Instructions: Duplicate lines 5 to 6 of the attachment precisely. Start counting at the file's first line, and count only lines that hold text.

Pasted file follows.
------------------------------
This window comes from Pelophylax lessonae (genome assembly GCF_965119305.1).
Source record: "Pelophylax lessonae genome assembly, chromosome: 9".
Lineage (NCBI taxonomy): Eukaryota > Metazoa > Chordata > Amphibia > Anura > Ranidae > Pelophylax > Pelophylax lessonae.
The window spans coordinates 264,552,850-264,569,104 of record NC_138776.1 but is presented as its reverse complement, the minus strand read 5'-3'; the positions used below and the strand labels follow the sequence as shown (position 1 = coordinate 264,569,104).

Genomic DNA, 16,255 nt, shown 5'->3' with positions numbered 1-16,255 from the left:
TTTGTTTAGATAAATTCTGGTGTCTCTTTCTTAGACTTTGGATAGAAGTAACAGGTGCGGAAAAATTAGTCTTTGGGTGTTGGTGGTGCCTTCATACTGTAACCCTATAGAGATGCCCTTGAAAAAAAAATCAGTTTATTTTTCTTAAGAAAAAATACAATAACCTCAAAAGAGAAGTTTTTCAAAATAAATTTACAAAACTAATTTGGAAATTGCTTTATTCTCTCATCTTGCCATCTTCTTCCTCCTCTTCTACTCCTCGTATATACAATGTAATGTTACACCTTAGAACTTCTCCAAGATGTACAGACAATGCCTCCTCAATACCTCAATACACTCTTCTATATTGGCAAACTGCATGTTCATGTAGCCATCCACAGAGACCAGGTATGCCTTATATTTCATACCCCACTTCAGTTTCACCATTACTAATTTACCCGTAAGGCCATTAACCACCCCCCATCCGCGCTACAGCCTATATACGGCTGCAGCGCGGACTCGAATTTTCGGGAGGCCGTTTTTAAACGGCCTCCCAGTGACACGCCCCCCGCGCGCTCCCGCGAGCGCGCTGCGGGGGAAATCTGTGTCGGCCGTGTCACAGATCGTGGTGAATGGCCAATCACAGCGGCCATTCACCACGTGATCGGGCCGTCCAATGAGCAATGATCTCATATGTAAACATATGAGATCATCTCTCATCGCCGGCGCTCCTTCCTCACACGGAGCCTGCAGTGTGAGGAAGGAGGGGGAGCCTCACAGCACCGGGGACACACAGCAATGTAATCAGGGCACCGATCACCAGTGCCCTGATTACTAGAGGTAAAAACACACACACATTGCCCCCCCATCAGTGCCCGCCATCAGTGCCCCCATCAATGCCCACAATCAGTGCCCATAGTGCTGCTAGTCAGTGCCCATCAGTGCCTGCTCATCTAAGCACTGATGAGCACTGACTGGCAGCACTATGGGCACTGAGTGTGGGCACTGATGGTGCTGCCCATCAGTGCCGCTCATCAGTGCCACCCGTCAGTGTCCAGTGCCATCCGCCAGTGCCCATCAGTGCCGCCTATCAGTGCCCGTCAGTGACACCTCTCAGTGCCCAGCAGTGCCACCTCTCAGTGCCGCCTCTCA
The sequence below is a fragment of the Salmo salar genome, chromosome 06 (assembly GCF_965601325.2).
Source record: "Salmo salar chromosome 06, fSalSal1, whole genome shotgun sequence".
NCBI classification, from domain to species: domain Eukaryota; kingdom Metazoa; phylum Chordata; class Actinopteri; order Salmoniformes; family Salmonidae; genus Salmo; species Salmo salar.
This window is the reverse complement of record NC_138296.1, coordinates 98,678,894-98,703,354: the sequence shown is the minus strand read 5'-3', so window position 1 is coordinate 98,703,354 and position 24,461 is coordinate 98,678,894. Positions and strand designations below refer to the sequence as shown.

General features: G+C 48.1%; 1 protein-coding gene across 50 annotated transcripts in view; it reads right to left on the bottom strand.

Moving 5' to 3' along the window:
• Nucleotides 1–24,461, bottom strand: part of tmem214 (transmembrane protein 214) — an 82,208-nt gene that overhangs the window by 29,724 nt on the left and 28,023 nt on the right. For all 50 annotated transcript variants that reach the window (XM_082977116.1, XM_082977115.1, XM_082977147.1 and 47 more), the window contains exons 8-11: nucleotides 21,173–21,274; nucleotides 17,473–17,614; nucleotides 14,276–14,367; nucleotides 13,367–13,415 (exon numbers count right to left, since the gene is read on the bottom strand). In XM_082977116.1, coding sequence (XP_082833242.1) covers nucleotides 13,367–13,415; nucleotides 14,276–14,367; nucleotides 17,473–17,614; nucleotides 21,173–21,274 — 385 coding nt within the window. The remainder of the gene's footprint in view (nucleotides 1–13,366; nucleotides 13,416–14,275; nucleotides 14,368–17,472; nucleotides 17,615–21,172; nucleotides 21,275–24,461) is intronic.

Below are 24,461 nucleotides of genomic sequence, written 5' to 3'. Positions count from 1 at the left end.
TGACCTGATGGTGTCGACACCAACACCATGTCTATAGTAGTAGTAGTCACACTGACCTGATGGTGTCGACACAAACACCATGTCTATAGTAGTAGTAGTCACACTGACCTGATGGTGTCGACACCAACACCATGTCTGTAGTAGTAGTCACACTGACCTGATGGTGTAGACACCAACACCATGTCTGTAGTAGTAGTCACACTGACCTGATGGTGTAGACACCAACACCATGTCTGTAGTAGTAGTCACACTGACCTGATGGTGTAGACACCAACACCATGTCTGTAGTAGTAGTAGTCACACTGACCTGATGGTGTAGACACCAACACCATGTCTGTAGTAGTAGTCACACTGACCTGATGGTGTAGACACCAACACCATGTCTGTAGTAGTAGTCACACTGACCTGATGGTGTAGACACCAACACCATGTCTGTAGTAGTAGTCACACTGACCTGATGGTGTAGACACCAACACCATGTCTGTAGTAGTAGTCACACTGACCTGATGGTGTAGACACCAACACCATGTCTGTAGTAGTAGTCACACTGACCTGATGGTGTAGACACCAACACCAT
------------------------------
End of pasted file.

Genomic DNA, 16,255 nt, shown 5'->3' with positions numbered 1-16,255 from the left:
TTTGTTTAGATAAATTCTGGTGTCTCTTTCTTAGACTTTGGATAGAAGTAACAGGTGCGGAAAAATTAGTCTTTGGGTGTTGGTGGTGCCTTCATACTGTAACCCTATAGAGATGCCCTTGAAAAAAAAATCAGTTTATTTTTCTTAAGAAAAAATACAATAACCTCAAAAGAGAAGTTTTTCAAAATAAATTTACAAAACTAATTTGGAAATTGCTTTATTCTCTCATCTTGCCATCTTCTTCCTCCTCTTCTACTCCTCGTATATACAATGTAATGTTACACCTTAGAACTTCTCCAAGATGTACAGACAATGCCTCCTCAATACCTCAATACACTCTTCTATATTGGCAAACTGCATGTTCATGTAGCCATCCACAGAGACCAGGTATGCCTTATATTTCATACCCCACTTCAGTTTCACCATTACTAATTTACCCGTAAGGCCATTAACCACCCCCCATCCGCGCTACAGCCTATATACGGCTGCAGCGCGGACTCGAATTTTCGGGAGGCCGTTTTTAAACGGCCTCCCAGTGACACGCCCCCCGCGCGCTCCCGCGAGCGCGCTGCGGGGGAAATCTGTGTCGGCCGTGTCACAGATCGTGGTGAATGGCCAATCACAGCGGCCATTCACCACGTGATCGGGCCGTCCAATGAGCAATGATCTCATATGTAAACATATGAGATCATCTCTCATCGCCGGCGCTCCTTCCTCACACGGAGCCTGCAGTGTGAGGAAGGAGGGGGAGCCTCACAGCACCGGGGACACACAGCAATGTAATCAGGGCACCGATCACCAGTGCCCTGATTACTAGAGGTAAAAACACACACACATTGCCCCCCCATCAGTGCCCGCCATCAGTGCCCCCATCAATGCCCACAATCAGTGCCCATAGTGCTGCTAGTCAGTGCCCATCAGTGCCTGCTCATCTAAGCACTGATGAGCACTGACTGGCAGCACTATGGGCACTGAGTGTGGGCACTGATGGTGCTGCCCATCAGTGCCGCTCATCAGTGCCACCCGTCAGTGTCCAGTGCCATCCGCCAGTGCCCATCAGTGCCGCCTATCAGTGCCCGTCAGTGACACCTCTCAGTGCCCAGCAGTGCCACCTCTCAGTGCCGCCTCTCA